Immigrant Entrepreneurship Drives Business Creation, Creates Opportunities

By |2017-10-20T14:18:14+00:00February 15th, 2017|Tags: , |0 Comments

[Immigrants] are more than twice as likely to start businesses as their native-born counterparts. They are responsible for over a quarter of all new business formation–and new businesses have been the only source of net job creation in this country for the past 30 years. –Time Magazine

Since moving people out of poverty through employment depends upon access to quality jobs, CJC pays close attention to policymaker perspectives on the dynamics of job creation. We have been troubled by the limited information that has accompanied pronouncements in the media about immigrants and jobs, so we decided to dig a little deeper. Here’s what we found.

Immigrants create jobs and contribute positively to our economy.

On the campaign trail and in the Oval Office, President Trump has predicated his proposals for immigration reform upon the premise that immigrants spelled doom for the US economy. During a campaign event in Phoenix in 2015, he said of Mexican immigrants, “They’re taking our jobs. They’re taking our manufacturing jobs. They’re taking our money. They’re killing us.” While this fear is not unique to President Trump, several recent reports suggest that the opposite is true. Rather than stealing jobs from native-born Americans, immigrants have created more than their share of new jobs and businesses in the United States.

Business creation is a significant driver of economic growth, and immigrants’ entrepreneurial drive has incontrovertibly outstripped that of the United States’ native-born population. As reported by the Partnership for a New American Economy, “Over the last 15 years, immigrants have increased the rate by which they start businesses by more than 50 percent, while the native-born have seen their business generation rate decline by 10 percent.” Furthermore, immigrants are responsible for creating businesses of all sizes—from small local enterprises to Fortune 500 giants. Another report finds that “more than 40 percent of Fortune 500 companies were founded by immigrants or their children.”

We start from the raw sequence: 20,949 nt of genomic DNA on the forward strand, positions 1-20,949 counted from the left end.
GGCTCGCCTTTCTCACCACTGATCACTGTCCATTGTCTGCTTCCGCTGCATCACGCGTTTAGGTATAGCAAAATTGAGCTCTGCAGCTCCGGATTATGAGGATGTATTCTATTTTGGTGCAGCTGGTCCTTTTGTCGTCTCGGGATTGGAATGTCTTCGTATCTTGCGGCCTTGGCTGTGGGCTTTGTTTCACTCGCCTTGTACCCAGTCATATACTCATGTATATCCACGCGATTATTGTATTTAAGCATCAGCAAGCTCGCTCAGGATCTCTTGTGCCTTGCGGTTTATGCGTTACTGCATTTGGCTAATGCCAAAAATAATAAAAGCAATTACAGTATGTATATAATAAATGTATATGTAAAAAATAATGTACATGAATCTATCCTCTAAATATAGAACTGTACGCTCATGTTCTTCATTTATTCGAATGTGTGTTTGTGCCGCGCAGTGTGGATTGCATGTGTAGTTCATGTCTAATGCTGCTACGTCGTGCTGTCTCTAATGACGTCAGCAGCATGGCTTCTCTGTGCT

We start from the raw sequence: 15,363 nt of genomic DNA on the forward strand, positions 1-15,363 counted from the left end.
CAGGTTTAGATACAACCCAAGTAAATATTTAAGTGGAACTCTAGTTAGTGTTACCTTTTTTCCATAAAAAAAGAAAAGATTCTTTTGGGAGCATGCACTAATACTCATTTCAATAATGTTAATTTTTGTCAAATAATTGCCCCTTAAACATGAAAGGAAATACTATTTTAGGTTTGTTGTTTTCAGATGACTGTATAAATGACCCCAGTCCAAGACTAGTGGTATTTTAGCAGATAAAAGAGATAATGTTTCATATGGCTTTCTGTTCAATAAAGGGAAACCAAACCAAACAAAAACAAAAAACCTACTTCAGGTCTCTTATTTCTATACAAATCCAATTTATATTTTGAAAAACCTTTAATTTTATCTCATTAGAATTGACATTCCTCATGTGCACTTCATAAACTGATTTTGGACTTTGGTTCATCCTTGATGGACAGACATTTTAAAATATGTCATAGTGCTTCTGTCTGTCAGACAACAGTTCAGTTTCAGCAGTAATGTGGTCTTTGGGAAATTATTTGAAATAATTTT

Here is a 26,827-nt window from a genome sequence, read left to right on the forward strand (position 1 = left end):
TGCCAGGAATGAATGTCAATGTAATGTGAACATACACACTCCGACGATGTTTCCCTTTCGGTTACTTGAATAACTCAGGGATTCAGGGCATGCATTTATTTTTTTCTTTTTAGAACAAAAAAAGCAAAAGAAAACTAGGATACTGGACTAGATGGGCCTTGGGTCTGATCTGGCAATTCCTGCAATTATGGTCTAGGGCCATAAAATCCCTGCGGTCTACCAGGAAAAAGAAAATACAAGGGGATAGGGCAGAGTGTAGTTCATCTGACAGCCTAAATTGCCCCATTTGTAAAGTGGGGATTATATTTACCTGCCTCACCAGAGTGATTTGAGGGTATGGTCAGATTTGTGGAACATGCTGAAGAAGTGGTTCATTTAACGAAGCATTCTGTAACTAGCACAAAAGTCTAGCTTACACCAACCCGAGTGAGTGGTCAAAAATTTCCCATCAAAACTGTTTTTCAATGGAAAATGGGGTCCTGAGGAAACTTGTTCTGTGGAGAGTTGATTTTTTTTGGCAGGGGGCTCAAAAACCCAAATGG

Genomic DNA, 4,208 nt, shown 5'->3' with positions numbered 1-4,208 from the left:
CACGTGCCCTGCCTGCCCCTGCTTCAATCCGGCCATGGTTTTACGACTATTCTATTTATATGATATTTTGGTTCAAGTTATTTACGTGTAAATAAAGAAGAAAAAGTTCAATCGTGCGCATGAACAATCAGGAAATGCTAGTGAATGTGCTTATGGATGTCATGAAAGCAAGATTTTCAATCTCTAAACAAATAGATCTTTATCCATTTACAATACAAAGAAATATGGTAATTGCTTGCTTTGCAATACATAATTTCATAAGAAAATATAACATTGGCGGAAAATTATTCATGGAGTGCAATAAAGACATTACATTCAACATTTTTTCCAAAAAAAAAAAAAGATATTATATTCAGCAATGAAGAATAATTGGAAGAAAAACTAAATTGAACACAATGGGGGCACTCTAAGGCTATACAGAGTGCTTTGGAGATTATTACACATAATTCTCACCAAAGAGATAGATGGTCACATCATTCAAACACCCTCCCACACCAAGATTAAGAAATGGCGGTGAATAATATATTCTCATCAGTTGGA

What about refugees?

In more recent news, President Trump’s highly contested travel ban has raised questions about the effects of welcoming refugees into the United States. While there are initial costs associated with re-settling refugees, the Washington Post highlights that, similarly to other immigrants, “in the longer run, refugees appear to play an outsized role in creating new jobs and even raising the wages of natives.”  In other words, supporting refugee resettlement is a short-term loss but a disproportionately large long-term gain. In fact, refugees open small businesses at even higher rates than other groups of immigrants—because “compared with other kinds of immigrants, refugees are less likely to have a job waiting for them in their host country. Other migrants may move countries to take a specific job offer with a company, or to join their family, who may offer them a job.”

In short, immigrants and refugees have bolstered the US economy—not hindered it—and their entrepreneurship continues to benefit the lives of other immigrants and native-born Americans alike. Closing our doors to immigrants and refugees would mean fewer new businesses, less economic growth, and ultimately fewer job opportunities for everyone who calls the United States “home.”

Interested in learning more?

Check out some of the reports and articles listed below for more detailed information.


Know Your Rights: ICIRR Graphic

Immigration Raid Has Chicago Businesses, Residents on Edge

On Devon Avenue in Chicago, news of immigration raids intensifies fears

Some Syrian Refugees Arrive in Chicago at Last


Undocumented Immigrants’ State & Local Tax Contributions

40 Percent of Fortune 500 Companies Founded by Immigrants or Their Children

Open For Business: How Immigrants Are Driving Small Business Creation In The United States

The big myth about refugees: Refugees can be an investment, rather than a burden

Open the Door and Let ‘Em In

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